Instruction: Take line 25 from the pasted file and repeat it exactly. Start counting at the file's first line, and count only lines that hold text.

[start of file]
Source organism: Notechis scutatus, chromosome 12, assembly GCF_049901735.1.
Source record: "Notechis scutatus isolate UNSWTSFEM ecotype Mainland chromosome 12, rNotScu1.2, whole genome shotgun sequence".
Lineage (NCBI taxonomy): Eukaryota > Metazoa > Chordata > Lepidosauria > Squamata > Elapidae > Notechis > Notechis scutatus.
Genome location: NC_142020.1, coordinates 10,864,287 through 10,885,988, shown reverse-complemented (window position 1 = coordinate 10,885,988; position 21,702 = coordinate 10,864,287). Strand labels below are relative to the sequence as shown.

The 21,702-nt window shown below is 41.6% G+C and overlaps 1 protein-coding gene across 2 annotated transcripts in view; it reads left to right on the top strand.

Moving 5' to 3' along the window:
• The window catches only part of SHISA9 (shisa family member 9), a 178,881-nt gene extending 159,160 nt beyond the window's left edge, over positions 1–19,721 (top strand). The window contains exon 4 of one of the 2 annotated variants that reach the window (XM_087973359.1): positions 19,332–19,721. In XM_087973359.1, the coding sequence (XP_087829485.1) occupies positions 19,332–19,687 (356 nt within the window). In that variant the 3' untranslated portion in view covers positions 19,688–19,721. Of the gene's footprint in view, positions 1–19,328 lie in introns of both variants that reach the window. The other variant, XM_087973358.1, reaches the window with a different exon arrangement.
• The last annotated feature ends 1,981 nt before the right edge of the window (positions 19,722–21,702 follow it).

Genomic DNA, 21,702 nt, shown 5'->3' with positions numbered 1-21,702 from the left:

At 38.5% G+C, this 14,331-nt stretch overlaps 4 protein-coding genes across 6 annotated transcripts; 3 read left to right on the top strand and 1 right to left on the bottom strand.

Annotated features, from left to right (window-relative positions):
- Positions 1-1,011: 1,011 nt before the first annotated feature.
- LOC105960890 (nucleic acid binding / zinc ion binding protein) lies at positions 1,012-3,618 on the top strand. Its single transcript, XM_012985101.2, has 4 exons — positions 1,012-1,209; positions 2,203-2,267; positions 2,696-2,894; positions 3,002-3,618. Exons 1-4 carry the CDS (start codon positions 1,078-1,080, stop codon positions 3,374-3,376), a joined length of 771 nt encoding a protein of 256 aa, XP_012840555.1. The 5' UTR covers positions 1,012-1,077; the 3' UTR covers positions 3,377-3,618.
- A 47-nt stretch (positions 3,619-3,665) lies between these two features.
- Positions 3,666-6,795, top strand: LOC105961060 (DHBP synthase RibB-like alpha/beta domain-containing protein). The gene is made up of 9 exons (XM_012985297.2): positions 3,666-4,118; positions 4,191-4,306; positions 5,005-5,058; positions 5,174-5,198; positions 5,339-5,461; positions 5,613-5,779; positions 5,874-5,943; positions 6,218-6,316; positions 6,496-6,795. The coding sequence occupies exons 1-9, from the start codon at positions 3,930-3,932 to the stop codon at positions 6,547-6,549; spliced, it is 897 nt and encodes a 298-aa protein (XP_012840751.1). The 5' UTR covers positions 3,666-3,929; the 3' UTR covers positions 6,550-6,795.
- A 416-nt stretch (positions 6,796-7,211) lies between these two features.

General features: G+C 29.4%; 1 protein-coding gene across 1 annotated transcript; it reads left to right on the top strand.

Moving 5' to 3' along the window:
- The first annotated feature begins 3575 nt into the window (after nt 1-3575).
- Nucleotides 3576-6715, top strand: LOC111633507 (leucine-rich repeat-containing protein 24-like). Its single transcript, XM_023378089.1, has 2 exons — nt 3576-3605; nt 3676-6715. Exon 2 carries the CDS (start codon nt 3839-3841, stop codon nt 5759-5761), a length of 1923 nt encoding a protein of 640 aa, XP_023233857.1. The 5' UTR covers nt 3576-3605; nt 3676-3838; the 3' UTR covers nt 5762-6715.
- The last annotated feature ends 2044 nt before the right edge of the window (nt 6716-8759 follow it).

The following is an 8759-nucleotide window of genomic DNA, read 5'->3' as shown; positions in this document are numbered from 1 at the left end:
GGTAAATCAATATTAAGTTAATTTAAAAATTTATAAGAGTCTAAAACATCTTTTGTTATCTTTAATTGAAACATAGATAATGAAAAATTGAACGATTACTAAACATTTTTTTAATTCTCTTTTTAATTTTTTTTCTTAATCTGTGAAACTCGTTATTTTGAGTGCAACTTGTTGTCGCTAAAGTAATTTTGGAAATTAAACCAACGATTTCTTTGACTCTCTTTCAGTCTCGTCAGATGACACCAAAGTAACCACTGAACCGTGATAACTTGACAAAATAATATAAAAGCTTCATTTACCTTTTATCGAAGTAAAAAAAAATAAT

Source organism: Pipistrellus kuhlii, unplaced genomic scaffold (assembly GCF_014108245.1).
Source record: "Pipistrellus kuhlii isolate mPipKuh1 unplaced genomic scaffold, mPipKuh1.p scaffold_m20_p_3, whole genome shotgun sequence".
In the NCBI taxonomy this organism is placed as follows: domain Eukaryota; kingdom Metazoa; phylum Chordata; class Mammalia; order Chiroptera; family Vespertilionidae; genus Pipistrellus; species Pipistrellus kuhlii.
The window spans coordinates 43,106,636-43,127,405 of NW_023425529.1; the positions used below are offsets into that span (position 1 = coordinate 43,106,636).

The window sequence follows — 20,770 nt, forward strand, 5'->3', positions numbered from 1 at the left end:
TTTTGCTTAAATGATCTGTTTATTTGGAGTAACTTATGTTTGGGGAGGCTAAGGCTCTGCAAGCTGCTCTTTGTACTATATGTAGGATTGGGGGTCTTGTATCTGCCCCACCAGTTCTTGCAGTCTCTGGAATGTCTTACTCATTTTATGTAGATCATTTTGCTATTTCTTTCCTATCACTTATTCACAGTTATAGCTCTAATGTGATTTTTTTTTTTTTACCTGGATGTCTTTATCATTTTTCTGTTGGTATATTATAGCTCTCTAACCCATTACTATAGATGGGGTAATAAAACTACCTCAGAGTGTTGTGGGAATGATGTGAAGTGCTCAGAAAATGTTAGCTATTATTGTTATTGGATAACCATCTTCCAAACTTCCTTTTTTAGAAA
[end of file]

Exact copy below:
Source record: "Pipistrellus kuhlii isolate mPipKuh1 unplaced genomic scaffold, mPipKuh1.p scaffold_m20_p_3, whole genome shotgun sequence".